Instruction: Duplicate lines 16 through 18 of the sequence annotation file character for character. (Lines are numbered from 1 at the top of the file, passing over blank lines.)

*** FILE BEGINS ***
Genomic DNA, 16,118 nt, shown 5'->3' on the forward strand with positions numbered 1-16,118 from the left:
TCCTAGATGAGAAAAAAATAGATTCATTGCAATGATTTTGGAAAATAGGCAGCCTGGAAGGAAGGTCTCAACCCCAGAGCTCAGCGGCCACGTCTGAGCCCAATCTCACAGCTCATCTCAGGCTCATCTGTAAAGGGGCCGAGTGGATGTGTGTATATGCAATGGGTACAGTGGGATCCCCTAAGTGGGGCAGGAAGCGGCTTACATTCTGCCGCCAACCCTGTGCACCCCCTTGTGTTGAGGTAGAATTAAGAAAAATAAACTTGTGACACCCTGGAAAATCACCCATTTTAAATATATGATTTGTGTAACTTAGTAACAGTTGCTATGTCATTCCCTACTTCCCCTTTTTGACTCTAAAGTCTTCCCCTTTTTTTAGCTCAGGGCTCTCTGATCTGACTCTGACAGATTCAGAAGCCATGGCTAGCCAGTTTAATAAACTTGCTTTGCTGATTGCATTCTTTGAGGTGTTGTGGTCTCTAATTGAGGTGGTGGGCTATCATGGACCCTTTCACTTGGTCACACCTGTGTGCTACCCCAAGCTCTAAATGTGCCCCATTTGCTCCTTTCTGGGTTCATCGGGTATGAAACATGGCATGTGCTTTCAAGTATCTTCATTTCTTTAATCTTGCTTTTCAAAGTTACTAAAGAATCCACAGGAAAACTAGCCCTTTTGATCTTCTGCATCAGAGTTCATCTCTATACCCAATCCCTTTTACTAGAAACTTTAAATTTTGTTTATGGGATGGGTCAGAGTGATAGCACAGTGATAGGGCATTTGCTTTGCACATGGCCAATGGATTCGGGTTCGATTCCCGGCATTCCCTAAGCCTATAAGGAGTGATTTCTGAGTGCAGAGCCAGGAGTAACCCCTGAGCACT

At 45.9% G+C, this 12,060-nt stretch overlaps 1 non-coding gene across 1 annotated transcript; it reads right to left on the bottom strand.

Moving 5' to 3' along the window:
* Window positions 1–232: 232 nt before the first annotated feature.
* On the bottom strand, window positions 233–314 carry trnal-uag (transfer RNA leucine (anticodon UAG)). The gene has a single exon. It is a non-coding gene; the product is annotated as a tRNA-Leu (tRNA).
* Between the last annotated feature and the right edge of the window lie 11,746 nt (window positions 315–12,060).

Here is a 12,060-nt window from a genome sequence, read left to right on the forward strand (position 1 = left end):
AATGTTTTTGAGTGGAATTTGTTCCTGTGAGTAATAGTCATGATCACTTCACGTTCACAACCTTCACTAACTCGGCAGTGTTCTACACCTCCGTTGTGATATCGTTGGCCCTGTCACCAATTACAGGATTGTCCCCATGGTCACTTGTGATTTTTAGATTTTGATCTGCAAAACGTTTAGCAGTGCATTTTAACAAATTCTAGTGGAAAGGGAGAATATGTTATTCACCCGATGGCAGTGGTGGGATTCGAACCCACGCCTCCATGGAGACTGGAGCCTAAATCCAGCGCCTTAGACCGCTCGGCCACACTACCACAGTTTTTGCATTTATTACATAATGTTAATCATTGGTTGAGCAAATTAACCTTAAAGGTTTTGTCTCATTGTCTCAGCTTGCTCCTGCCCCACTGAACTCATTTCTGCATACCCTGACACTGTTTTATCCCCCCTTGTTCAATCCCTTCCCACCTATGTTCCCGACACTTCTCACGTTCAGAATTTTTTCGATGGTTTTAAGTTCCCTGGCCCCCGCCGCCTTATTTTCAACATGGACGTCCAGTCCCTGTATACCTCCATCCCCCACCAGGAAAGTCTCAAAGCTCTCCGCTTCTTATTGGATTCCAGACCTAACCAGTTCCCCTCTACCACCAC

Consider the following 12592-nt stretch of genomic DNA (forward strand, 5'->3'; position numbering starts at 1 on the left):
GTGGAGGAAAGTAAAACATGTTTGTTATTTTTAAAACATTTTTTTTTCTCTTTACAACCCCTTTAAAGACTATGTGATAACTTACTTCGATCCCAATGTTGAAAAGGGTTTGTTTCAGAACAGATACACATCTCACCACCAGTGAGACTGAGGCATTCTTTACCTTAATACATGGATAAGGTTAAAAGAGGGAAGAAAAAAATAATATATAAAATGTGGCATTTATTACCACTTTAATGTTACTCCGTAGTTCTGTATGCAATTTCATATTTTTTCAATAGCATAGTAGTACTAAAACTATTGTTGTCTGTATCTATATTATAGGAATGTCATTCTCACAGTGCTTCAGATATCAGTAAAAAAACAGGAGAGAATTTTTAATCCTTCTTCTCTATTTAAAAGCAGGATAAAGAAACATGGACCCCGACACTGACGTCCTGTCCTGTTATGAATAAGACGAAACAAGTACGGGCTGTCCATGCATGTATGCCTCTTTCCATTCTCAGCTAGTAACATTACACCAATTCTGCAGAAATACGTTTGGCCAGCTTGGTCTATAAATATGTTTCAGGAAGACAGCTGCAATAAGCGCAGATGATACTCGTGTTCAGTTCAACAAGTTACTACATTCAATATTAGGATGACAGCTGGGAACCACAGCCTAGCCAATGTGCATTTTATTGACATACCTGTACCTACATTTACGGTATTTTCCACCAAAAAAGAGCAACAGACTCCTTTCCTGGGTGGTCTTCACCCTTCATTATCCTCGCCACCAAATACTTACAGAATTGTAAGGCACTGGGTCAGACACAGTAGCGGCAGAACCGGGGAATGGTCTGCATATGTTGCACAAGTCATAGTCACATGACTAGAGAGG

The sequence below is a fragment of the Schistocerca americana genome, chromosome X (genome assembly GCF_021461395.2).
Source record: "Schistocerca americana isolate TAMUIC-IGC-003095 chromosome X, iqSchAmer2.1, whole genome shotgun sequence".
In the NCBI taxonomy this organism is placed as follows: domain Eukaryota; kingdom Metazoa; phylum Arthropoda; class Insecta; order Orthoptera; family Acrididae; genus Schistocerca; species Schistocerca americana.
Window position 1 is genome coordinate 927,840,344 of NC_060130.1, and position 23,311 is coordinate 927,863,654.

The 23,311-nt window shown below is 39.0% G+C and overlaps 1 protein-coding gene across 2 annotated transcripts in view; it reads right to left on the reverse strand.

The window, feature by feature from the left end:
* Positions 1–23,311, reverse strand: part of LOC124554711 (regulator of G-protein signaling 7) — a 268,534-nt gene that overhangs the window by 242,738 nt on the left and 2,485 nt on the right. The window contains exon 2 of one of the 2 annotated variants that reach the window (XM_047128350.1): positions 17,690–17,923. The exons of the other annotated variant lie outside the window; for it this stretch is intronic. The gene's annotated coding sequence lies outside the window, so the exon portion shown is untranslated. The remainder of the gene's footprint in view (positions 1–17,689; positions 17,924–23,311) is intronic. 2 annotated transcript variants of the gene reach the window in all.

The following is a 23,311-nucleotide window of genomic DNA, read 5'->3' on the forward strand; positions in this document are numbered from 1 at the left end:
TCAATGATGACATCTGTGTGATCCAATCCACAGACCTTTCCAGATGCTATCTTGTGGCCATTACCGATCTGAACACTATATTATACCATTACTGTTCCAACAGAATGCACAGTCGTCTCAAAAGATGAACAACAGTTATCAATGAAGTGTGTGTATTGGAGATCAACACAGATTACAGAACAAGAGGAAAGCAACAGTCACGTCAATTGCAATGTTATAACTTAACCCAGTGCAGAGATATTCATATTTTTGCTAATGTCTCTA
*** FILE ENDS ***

The 23,311-nt window shown below is 39.0% G+C and overlaps 1 protein-coding gene across 2 annotated transcripts in view; it reads right to left on the reverse strand.

The window, feature by feature from the left end:
* Positions 1–23,311, reverse strand: part of LOC124554711 (regulator of G-protein signaling 7) — a 268,534-nt gene that overhangs the window by 242,738 nt on the left and 2,485 nt on the right. The window contains exon 2 of one of the 2 annotated variants that reach the window (XM_047128350.1): positions 17,690–17,923. The exons of the other annotated variant lie outside the window; for it this stretch is intronic. The gene's annotated coding sequence lies outside the window, so the exon portion shown is untranslated. The remainder of the gene's footprint in view (positions 1–17,689; positions 17,924–23,311) is intronic. 2 annotated transcript variants of the gene reach the window in all.